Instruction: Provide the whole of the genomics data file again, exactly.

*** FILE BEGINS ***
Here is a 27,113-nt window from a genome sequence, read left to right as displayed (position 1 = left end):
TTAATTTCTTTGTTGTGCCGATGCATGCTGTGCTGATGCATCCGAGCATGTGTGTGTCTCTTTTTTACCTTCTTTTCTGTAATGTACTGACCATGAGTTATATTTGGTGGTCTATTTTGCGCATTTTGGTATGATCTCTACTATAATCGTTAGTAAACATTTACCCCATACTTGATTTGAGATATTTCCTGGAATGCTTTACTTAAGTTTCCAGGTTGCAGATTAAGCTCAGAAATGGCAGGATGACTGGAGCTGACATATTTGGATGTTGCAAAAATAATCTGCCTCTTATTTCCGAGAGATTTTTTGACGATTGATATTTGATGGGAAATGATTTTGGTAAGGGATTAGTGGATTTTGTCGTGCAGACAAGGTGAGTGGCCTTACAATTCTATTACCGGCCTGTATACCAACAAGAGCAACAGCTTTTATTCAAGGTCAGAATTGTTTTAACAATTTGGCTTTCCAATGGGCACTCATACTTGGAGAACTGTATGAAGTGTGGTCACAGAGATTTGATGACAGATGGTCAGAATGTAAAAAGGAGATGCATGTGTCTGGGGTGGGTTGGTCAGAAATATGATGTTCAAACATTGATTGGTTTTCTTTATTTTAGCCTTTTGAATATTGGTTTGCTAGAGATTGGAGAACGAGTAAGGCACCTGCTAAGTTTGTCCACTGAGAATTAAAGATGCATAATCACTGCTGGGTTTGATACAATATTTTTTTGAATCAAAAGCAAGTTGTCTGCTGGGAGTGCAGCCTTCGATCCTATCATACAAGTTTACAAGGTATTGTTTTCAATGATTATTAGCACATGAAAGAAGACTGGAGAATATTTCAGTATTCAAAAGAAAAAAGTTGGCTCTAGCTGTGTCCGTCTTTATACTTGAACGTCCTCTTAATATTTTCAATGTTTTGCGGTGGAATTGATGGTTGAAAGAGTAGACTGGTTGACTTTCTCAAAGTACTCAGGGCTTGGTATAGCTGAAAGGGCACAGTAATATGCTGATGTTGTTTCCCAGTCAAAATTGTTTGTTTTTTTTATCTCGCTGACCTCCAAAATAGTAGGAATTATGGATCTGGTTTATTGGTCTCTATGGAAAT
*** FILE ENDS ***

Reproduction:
Here is a 27,113-nt window from a genome sequence, read left to right as displayed (position 1 = left end):
TTAATTTCTTTGTTGTGCCGATGCATGCTGTGCTGATGCATCCGAGCATGTGTGTGTCTCTTTTTTACCTTCTTTTCTGTAATGTACTGACCATGAGTTATATTTGGTGGTCTATTTTGCGCATTTTGGTATGATCTCTACTATAATCGTTAGTAAACATTTACCCCATACTTGATTTGAGATATTTCCTGGAATGCTTTACTTAAGTTTCCAGGTTGCAGATTAAGCTCAGAAATGGCAGGATGACTGGAGCTGACATATTTGGATGTTGCAAAAATAATCTGCCTCTTATTTCCGAGAGATTTTTTGACGATTGATATTTGATGGGAAATGATTTTGGTAAGGGATTAGTGGATTTTGTCGTGCAGACAAGGTGAGTGGCCTTACAATTCTATTACCGGCCTGTATACCAACAAGAGCAACAGCTTTTATTCAAGGTCAGAATTGTTTTAACAATTTGGCTTTCCAATGGGCACTCATACTTGGAGAACTGTATGAAGTGTGGTCACAGAGATTTGATGACAGATGGTCAGAATGTAAAAAGGAGATGCATGTGTCTGGGGTGGGTTGGTCAGAAATATGATGTTCAAACATTGATTGGTTTTCTTTATTTTAGCCTTTTGAATATTGGTTTGCTAGAGATTGGAGAACGAGTAAGGCACCTGCTAAGTTTGTCCACTGAGAATTAAAGATGCATAATCACTGCTGGGTTTGATACAATATTTTTTTGAATCAAAAGCAAGTTGTCTGCTGGGAGTGCAGCCTTCGATCCTATCATACAAGTTTACAAGGTATTGTTTTCAATGATTATTAGCACATGAAAGAAGACTGGAGAATATTTCAGTATTCAAAAGAAAAAAGTTGGCTCTAGCTGTGTCCGTCTTTATACTTGAACGTCCTCTTAATATTTTCAATGTTTTGCGGTGGAATTGATGGTTGAAAGAGTAGACTGGTTGACTTTCTCAAAGTACTCAGGGCTTGGTATAGCTGAAAGGGCACAGTAATATGCTGATGTTGTTTCCCAGTCAAAATTGTTTGTTTTTTTTATCTCGCTGACCTCCAAAATAGTAGGAATTATGGATCTGGTTTATTGGTCTCTATGGAAAT